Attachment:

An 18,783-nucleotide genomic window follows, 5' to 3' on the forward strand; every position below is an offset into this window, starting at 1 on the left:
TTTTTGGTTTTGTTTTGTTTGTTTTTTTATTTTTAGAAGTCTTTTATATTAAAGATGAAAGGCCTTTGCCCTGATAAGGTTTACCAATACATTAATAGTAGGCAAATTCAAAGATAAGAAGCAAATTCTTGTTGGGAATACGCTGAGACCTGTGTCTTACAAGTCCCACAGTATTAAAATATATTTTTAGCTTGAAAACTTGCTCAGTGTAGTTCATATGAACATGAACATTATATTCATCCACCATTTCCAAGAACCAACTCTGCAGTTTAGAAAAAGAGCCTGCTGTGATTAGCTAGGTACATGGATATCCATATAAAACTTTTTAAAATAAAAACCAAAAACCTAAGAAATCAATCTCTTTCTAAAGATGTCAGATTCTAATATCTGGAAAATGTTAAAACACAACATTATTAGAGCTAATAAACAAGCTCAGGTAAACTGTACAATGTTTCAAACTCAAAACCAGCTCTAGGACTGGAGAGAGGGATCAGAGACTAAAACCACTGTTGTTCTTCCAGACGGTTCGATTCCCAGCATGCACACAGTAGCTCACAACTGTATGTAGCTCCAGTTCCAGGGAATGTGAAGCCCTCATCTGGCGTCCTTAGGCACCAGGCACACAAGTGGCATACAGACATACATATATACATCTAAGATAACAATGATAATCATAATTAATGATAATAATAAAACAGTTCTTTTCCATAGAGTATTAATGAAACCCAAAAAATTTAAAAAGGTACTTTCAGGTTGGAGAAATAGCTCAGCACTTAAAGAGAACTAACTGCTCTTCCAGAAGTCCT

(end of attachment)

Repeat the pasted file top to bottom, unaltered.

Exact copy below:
An 18,783-nucleotide genomic window follows, 5' to 3' on the forward strand; every position below is an offset into this window, starting at 1 on the left:
TTTTTGGTTTTGTTTTGTTTGTTTTTTTATTTTTAGAAGTCTTTTATATTAAAGATGAAAGGCCTTTGCCCTGATAAGGTTTACCAATACATTAATAGTAGGCAAATTCAAAGATAAGAAGCAAATTCTTGTTGGGAATACGCTGAGACCTGTGTCTTACAAGTCCCACAGTATTAAAATATATTTTTAGCTTGAAAACTTGCTCAGTGTAGTTCATATGAACATGAACATTATATTCATCCACCATTTCCAAGAACCAACTCTGCAGTTTAGAAAAAGAGCCTGCTGTGATTAGCTAGGTACATGGATATCCATATAAAACTTTTTAAAATAAAAACCAAAAACCTAAGAAATCAATCTCTTTCTAAAGATGTCAGATTCTAATATCTGGAAAATGTTAAAACACAACATTATTAGAGCTAATAAACAAGCTCAGGTAAACTGTACAATGTTTCAAACTCAAAACCAGCTCTAGGACTGGAGAGAGGGATCAGAGACTAAAACCACTGTTGTTCTTCCAGACGGTTCGATTCCCAGCATGCACACAGTAGCTCACAACTGTATGTAGCTCCAGTTCCAGGGAATGTGAAGCCCTCATCTGGCGTCCTTAGGCACCAGGCACACAAGTGGCATACAGACATACATATATACATCTAAGATAACAATGATAATCATAATTAATGATAATAATAAAACAGTTCTTTTCCATAGAGTATTAATGAAACCCAAAAAATTTAAAAAGGTACTTTCAGGTTGGAGAAATAGCTCAGCACTTAAAGAGAACTAACTGCTCTTCCAGAAGTCCT